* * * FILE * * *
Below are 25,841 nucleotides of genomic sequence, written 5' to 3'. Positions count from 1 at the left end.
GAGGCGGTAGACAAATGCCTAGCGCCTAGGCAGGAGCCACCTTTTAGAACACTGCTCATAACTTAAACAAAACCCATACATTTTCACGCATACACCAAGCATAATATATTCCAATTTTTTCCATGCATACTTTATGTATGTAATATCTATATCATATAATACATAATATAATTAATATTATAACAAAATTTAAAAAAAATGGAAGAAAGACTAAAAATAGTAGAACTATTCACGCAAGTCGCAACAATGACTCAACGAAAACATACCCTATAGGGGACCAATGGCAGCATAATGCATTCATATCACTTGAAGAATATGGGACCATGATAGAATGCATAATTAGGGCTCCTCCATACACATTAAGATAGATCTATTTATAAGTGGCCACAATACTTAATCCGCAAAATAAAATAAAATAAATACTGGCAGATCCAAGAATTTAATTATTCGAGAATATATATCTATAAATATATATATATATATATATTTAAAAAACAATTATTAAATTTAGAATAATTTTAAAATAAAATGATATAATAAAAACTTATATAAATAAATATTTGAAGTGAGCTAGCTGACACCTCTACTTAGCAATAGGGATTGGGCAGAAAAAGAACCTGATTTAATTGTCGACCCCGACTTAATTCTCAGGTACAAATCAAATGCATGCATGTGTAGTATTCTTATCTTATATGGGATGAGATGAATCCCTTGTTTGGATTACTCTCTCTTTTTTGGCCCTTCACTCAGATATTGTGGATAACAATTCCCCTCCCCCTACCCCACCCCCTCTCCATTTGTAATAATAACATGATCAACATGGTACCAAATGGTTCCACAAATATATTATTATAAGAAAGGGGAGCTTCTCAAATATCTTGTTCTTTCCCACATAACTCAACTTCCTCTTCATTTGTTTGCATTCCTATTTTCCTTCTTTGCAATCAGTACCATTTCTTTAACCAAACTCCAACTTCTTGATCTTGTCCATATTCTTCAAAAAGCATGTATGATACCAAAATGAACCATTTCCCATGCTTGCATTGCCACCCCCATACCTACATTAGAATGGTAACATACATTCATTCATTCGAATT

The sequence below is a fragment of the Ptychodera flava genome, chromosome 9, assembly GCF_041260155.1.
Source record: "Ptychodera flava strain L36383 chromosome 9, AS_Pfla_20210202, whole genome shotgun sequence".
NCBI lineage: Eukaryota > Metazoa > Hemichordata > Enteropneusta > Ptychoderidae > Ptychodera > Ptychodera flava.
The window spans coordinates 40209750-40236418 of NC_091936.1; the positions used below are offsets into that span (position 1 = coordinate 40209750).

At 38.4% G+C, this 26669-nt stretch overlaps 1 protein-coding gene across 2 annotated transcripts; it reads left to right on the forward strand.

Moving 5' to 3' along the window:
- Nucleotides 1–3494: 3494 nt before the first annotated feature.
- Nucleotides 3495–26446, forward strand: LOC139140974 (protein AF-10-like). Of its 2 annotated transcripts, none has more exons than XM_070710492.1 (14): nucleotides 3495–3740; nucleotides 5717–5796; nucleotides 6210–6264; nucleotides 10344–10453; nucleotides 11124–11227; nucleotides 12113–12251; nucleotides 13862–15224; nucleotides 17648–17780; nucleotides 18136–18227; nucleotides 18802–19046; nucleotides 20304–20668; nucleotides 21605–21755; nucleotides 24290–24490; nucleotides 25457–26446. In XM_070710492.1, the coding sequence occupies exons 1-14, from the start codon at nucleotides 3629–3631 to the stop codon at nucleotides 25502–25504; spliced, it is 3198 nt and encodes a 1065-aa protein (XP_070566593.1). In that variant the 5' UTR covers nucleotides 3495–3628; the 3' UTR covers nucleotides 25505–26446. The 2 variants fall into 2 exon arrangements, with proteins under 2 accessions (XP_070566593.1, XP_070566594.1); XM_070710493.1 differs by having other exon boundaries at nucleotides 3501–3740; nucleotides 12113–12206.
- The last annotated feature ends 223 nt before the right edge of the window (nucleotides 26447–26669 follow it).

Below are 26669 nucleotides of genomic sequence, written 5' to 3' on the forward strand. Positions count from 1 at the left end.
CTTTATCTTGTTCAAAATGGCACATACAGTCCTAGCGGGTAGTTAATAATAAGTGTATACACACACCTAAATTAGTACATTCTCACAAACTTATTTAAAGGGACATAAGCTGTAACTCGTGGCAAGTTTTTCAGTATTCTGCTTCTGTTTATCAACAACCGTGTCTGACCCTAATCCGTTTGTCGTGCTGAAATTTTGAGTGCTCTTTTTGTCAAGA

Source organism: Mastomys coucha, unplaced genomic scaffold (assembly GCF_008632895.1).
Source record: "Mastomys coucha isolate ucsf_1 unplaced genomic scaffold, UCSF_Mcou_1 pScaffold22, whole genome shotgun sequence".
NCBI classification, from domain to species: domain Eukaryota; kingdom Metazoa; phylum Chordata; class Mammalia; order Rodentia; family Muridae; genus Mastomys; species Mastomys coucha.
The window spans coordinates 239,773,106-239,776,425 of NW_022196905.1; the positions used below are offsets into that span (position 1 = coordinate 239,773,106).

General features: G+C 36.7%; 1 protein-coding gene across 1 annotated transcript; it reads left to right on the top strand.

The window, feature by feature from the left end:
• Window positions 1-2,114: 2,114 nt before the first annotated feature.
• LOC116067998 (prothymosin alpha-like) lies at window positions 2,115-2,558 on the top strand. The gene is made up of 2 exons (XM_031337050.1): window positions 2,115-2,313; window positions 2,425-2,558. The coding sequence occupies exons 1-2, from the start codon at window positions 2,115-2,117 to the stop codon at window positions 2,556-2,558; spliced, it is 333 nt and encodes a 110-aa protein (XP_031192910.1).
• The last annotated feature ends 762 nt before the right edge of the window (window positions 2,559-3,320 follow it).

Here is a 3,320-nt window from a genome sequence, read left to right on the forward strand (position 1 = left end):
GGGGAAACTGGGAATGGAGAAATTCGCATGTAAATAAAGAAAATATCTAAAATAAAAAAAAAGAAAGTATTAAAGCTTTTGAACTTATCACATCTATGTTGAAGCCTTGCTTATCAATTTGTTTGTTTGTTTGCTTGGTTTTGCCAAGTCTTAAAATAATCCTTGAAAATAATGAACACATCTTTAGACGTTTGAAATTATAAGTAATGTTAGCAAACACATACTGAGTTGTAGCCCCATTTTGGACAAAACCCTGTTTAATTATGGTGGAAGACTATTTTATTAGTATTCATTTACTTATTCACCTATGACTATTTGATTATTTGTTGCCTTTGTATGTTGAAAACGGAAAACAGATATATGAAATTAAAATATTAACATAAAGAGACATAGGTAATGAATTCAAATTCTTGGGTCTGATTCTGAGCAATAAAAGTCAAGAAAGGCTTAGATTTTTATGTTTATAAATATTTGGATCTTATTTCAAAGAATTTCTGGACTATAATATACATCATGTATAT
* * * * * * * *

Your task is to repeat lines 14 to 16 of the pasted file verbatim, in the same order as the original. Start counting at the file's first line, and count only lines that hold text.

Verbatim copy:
Source organism: Mastomys coucha, unplaced genomic scaffold (assembly GCF_008632895.1).
Source record: "Mastomys coucha isolate ucsf_1 unplaced genomic scaffold, UCSF_Mcou_1 pScaffold22, whole genome shotgun sequence".
NCBI classification, from domain to species: domain Eukaryota; kingdom Metazoa; phylum Chordata; class Mammalia; order Rodentia; family Muridae; genus Mastomys; species Mastomys coucha.